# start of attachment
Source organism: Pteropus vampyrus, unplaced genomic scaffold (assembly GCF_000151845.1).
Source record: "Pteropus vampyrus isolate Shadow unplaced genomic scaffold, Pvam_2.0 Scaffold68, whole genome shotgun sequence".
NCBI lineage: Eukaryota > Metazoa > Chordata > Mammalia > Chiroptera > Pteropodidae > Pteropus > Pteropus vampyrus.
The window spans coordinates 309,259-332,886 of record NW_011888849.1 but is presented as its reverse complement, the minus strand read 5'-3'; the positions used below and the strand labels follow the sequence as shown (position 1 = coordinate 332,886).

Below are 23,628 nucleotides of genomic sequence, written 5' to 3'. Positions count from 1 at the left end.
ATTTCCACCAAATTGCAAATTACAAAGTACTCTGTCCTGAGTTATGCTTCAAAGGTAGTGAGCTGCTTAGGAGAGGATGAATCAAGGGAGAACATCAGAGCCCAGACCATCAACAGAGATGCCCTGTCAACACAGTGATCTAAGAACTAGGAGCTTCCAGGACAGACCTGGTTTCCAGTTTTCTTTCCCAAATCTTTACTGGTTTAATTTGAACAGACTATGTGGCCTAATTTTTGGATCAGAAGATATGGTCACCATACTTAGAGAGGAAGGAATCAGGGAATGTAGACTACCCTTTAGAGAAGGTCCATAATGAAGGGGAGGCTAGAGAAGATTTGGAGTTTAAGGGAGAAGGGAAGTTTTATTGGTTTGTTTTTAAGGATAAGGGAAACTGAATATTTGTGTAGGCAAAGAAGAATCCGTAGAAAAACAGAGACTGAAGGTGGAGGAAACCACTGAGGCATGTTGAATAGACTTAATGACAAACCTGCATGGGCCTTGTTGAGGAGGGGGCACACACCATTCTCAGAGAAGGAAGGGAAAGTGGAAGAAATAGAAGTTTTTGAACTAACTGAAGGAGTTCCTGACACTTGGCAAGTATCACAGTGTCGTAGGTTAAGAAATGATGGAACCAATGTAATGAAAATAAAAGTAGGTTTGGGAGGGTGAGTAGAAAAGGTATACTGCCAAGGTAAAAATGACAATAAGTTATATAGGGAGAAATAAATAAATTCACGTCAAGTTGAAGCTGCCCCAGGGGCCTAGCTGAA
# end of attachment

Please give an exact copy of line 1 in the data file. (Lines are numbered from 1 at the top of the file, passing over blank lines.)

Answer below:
Source organism: Pteropus vampyrus, unplaced genomic scaffold (assembly GCF_000151845.1).